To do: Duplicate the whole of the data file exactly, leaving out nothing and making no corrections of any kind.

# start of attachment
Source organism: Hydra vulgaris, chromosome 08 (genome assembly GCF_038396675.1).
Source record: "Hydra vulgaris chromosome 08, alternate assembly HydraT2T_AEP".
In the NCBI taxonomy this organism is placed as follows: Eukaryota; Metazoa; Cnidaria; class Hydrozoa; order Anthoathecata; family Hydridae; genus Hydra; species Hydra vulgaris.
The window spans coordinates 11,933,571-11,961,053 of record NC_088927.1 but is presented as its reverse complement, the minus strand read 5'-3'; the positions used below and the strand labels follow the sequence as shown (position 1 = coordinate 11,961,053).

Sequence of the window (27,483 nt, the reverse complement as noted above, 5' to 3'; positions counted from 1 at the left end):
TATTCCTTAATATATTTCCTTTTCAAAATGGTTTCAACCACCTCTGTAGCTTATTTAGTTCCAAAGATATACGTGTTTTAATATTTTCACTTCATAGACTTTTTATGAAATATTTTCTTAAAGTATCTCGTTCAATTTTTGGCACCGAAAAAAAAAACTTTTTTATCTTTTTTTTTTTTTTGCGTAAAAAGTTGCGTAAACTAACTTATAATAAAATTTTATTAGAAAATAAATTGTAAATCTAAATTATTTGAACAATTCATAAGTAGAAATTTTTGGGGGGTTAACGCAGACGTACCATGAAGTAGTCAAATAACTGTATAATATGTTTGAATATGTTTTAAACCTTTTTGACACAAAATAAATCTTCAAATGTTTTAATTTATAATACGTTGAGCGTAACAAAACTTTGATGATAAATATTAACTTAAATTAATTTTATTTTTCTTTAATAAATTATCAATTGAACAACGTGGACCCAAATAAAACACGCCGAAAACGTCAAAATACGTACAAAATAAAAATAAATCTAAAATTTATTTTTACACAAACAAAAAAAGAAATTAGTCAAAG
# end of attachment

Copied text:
Source organism: Hydra vulgaris, chromosome 08 (genome assembly GCF_038396675.1).
Source record: "Hydra vulgaris chromosome 08, alternate assembly HydraT2T_AEP".
In the NCBI taxonomy this organism is placed as follows: Eukaryota; Metazoa; Cnidaria; class Hydrozoa; order Anthoathecata; family Hydridae; genus Hydra; species Hydra vulgaris.
The window spans coordinates 11,933,571-11,961,053 of record NC_088927.1 but is presented as its reverse complement, the minus strand read 5'-3'; the positions used below and the strand labels follow the sequence as shown (position 1 = coordinate 11,961,053).

Sequence of the window (27,483 nt, the reverse complement as noted above, 5' to 3'; positions counted from 1 at the left end):
TATTCCTTAATATATTTCCTTTTCAAAATGGTTTCAACCACCTCTGTAGCTTATTTAGTTCCAAAGATATACGTGTTTTAATATTTTCACTTCATAGACTTTTTATGAAATATTTTCTTAAAGTATCTCGTTCAATTTTTGGCACCGAAAAAAAAAACTTTTTTATCTTTTTTTTTTTTTTGCGTAAAAAGTTGCGTAAACTAACTTATAATAAAATTTTATTAGAAAATAAATTGTAAATCTAAATTATTTGAACAATTCATAAGTAGAAATTTTTGGGGGGTTAACGCAGACGTACCATGAAGTAGTCAAATAACTGTATAATATGTTTGAATATGTTTTAAACCTTTTTGACACAAAATAAATCTTCAAATGTTTTAATTTATAATACGTTGAGCGTAACAAAACTTTGATGATAAATATTAACTTAAATTAATTTTATTTTTCTTTAATAAATTATCAATTGAACAACGTGGACCCAAATAAAACACGCCGAAAACGTCAAAATACGTACAAAATAAAAATAAATCTAAAATTTATTTTTACACAAACAAAAAAAGAAATTAGTCAAAG